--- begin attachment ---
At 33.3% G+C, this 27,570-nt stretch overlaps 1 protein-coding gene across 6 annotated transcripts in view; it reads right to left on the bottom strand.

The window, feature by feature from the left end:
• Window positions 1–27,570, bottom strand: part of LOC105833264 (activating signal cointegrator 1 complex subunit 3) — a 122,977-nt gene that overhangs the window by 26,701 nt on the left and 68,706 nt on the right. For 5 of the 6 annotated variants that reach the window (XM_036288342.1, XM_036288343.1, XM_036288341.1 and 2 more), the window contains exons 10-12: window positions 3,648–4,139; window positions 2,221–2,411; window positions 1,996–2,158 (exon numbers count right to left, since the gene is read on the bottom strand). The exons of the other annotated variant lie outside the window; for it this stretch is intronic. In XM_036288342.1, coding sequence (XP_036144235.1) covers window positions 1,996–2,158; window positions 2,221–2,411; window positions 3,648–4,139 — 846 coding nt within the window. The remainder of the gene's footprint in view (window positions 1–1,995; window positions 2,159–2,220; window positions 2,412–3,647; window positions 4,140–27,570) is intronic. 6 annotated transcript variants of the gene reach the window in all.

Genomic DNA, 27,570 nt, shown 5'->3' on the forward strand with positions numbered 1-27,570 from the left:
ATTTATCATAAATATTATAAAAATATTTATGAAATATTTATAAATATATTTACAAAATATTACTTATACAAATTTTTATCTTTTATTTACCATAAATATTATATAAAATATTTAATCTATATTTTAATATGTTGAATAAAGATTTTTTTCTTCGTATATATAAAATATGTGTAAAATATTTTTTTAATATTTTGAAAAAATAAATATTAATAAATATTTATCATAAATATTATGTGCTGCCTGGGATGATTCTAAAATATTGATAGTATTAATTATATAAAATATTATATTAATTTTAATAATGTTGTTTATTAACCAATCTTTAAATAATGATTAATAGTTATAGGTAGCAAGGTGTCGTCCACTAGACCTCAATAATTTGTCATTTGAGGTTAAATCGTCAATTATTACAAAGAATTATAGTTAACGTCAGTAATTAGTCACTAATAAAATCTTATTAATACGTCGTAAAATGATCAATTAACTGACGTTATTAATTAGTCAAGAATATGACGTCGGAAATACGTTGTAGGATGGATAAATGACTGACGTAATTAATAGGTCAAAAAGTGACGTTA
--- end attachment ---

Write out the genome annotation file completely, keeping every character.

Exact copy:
At 33.3% G+C, this 27,570-nt stretch overlaps 1 protein-coding gene across 6 annotated transcripts in view; it reads right to left on the bottom strand.

The window, feature by feature from the left end:
• Window positions 1–27,570, bottom strand: part of LOC105833264 (activating signal cointegrator 1 complex subunit 3) — a 122,977-nt gene that overhangs the window by 26,701 nt on the left and 68,706 nt on the right. For 5 of the 6 annotated variants that reach the window (XM_036288342.1, XM_036288343.1, XM_036288341.1 and 2 more), the window contains exons 10-12: window positions 3,648–4,139; window positions 2,221–2,411; window positions 1,996–2,158 (exon numbers count right to left, since the gene is read on the bottom strand). The exons of the other annotated variant lie outside the window; for it this stretch is intronic. In XM_036288342.1, coding sequence (XP_036144235.1) covers window positions 1,996–2,158; window positions 2,221–2,411; window positions 3,648–4,139 — 846 coding nt within the window. The remainder of the gene's footprint in view (window positions 1–1,995; window positions 2,159–2,220; window positions 2,412–3,647; window positions 4,140–27,570) is intronic. 6 annotated transcript variants of the gene reach the window in all.

Genomic DNA, 27,570 nt, shown 5'->3' on the forward strand with positions numbered 1-27,570 from the left:
ATTTATCATAAATATTATAAAAATATTTATGAAATATTTATAAATATATTTACAAAATATTACTTATACAAATTTTTATCTTTTATTTACCATAAATATTATATAAAATATTTAATCTATATTTTAATATGTTGAATAAAGATTTTTTTCTTCGTATATATAAAATATGTGTAAAATATTTTTTTAATATTTTGAAAAAATAAATATTAATAAATATTTATCATAAATATTATGTGCTGCCTGGGATGATTCTAAAATATTGATAGTATTAATTATATAAAATATTATATTAATTTTAATAATGTTGTTTATTAACCAATCTTTAAATAATGATTAATAGTTATAGGTAGCAAGGTGTCGTCCACTAGACCTCAATAATTTGTCATTTGAGGTTAAATCGTCAATTATTACAAAGAATTATAGTTAACGTCAGTAATTAGTCACTAATAAAATCTTATTAATACGTCGTAAAATGATCAATTAACTGACGTTATTAATTAGTCAAGAATATGACGTCGGAAATACGTTGTAGGATGGATAAATGACTGACGTAATTAATAGGTCAAAAAGTGACGTTA